Conference To Sound Alarm On Under-Recognized Public Health Problem – Epilepsy Deaths

Conference To Sound Alarm On Under-Recognized Public Health Problem – Epilepsy Deaths

AESlogoThe American Epilepsy Society notes that one in 26 Americans will develop epilepsy over the course of their lifetime, and that in the run up to the June 23-26 Partners Against Mortality in Epilepsy (PAME) Conference, epilepsy experts and people who experience seizures are working to raise awareness of what is a greatly underestimated health problem category — epilepsy-related death. The AES observes that even though epilepsy affects three million Americans, communication and understanding with regard to epilepsy mortality risk remains low, creating a blind spot for caregivers that can prove disastrous.


The multi-day PAME Conference learning event will be held at The Westin Alexandria in Alexandria, Virginia, and is the only meeting focused exclusively on increasing understanding of mortality in epilepsy, including Sudden Unexpected Death In Epilepsy (SUDEP). The Centers For Disease Control and Prevention (CDC) says studies suggest that each year there are about 1.16 cases of SUDEP for every 1,000 people with epilepsy, although estimates vary. Most, but not all, cases of SUDEP occur during or immediately after a seizure.

PAMElogoThe biennial PAME Conference is unique in that it brings together a diverse group of stakeholders, including patients and their families who are invited to share their stories; clinical and basic science professionals, healthcare providers who may earn continuing medical education (CME) credits for their participation under the auspices of AES; research scientists investigating mortality in epilepsy; early career fellows who are developing their research specialties and portfolios; research funders; and nonprofit organizations that provide patient support and lead advocacy efforts, in order to to advance research, facilitate collaborations, engage patients to participate in critical clinical research, and to increase urgency with respect to addressing an overlooked and underfunded public health issue. Public policymakers and selected media representatives are also invited to participate.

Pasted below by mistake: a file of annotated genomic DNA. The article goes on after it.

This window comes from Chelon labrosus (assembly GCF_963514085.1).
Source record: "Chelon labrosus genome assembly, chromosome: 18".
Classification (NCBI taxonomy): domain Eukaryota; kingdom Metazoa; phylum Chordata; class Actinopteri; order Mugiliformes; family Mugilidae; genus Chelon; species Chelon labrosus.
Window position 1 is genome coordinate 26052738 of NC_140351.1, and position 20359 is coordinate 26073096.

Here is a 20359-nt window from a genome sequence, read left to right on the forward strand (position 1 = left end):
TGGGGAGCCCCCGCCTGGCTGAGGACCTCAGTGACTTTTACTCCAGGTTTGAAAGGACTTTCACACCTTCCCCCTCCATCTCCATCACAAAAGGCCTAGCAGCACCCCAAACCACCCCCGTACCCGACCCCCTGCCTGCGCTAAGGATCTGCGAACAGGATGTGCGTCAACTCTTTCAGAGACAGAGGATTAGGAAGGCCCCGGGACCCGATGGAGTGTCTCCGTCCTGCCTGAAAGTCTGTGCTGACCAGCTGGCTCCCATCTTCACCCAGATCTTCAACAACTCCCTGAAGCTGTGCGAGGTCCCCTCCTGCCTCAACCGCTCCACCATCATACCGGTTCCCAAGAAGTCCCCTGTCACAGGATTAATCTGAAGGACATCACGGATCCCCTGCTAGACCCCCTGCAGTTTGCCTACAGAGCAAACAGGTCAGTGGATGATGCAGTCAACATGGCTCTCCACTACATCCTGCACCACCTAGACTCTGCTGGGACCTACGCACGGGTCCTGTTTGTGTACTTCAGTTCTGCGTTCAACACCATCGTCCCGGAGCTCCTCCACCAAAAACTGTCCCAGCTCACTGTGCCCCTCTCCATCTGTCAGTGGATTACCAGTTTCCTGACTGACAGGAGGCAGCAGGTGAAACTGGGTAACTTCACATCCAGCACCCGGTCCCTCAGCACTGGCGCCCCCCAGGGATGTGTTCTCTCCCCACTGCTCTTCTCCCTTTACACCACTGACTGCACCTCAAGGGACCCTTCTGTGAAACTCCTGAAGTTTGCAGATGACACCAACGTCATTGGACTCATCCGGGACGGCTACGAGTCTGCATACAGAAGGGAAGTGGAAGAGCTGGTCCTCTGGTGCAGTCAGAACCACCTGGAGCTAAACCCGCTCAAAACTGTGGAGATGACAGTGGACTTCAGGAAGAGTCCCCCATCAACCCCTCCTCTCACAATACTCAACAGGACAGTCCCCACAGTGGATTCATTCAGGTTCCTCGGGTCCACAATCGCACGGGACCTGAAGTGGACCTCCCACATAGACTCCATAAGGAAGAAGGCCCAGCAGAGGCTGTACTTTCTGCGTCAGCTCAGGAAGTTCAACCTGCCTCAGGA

Organizations leading the PAME partnership include the American Epilepsy Society (AES), Citizens United for Research in Epilepsy (CURE), and the Epilepsy Foundation (EF). Other major contributing organizations include the Danny Did Foundation and the Patrick Ring Foundation.

The 2016 PAME meeting is the third biennial conference hosted by the AES and planned by the PAME partnership, and will offer more than 50 presentations on the latest research in epilepsy mortality through panels and educational sessions designed to close gaps in knowledge and understanding of SUDEP and related issues including:

• Factors that predispose people to die from epilepsy remain unclear, with researchers having proposed explanations ranging from irregular heart rhythm and genetic predisposition to accidental suffocation during sleep. A panel of leading genetic and epilepsy experts explores what is known and not known about biomarkers and other risk factors for death in epilepsy.

• Genetic analysis and discovery in SUDEP – While much of the research into genetic risks of SUDEP has focused on single gene mutations that cause both epilepsy and sudden death, emerging new research is linking these genes to SUDEP.